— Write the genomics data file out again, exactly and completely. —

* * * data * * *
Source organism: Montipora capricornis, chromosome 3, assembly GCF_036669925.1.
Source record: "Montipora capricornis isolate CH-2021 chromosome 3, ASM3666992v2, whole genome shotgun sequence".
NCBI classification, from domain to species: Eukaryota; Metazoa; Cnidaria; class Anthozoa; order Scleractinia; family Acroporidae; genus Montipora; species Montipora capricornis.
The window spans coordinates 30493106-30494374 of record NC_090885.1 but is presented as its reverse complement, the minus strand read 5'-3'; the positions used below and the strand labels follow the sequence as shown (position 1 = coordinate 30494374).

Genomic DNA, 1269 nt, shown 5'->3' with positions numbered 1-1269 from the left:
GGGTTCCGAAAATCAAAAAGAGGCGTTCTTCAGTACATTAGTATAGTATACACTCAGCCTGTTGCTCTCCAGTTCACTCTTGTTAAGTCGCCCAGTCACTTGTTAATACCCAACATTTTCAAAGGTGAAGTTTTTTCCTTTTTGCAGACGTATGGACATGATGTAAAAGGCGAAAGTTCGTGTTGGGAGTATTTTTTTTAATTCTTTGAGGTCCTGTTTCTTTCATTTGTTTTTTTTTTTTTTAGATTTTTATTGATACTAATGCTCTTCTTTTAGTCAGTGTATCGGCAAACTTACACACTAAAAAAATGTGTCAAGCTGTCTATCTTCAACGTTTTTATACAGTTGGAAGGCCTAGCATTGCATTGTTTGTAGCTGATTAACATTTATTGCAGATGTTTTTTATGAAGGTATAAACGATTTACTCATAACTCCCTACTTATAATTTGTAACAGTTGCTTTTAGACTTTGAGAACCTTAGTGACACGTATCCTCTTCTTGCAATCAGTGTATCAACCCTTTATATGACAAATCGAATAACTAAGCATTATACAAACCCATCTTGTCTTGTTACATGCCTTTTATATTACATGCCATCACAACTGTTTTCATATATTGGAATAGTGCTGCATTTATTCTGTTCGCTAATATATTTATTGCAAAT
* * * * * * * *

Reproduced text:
Source organism: Montipora capricornis, chromosome 3, assembly GCF_036669925.1.
Source record: "Montipora capricornis isolate CH-2021 chromosome 3, ASM3666992v2, whole genome shotgun sequence".
NCBI classification, from domain to species: Eukaryota; Metazoa; Cnidaria; class Anthozoa; order Scleractinia; family Acroporidae; genus Montipora; species Montipora capricornis.
The window spans coordinates 30493106-30494374 of record NC_090885.1 but is presented as its reverse complement, the minus strand read 5'-3'; the positions used below and the strand labels follow the sequence as shown (position 1 = coordinate 30494374).

Genomic DNA, 1269 nt, shown 5'->3' with positions numbered 1-1269 from the left:
GGGTTCCGAAAATCAAAAAGAGGCGTTCTTCAGTACATTAGTATAGTATACACTCAGCCTGTTGCTCTCCAGTTCACTCTTGTTAAGTCGCCCAGTCACTTGTTAATACCCAACATTTTCAAAGGTGAAGTTTTTTCCTTTTTGCAGACGTATGGACATGATGTAAAAGGCGAAAGTTCGTGTTGGGAGTATTTTTTTTAATTCTTTGAGGTCCTGTTTCTTTCATTTGTTTTTTTTTTTTTTAGATTTTTATTGATACTAATGCTCTTCTTTTAGTCAGTGTATCGGCAAACTTACACACTAAAAAAATGTGTCAAGCTGTCTATCTTCAACGTTTTTATACAGTTGGAAGGCCTAGCATTGCATTGTTTGTAGCTGATTAACATTTATTGCAGATGTTTTTTATGAAGGTATAAACGATTTACTCATAACTCCCTACTTATAATTTGTAACAGTTGCTTTTAGACTTTGAGAACCTTAGTGACACGTATCCTCTTCTTGCAATCAGTGTATCAACCCTTTATATGACAAATCGAATAACTAAGCATTATACAAACCCATCTTGTCTTGTTACATGCCTTTTATATTACATGCCATCACAACTGTTTTCATATATTGGAATAGTGCTGCATTTATTCTGTTCGCTAATATATTTATTGCAAAT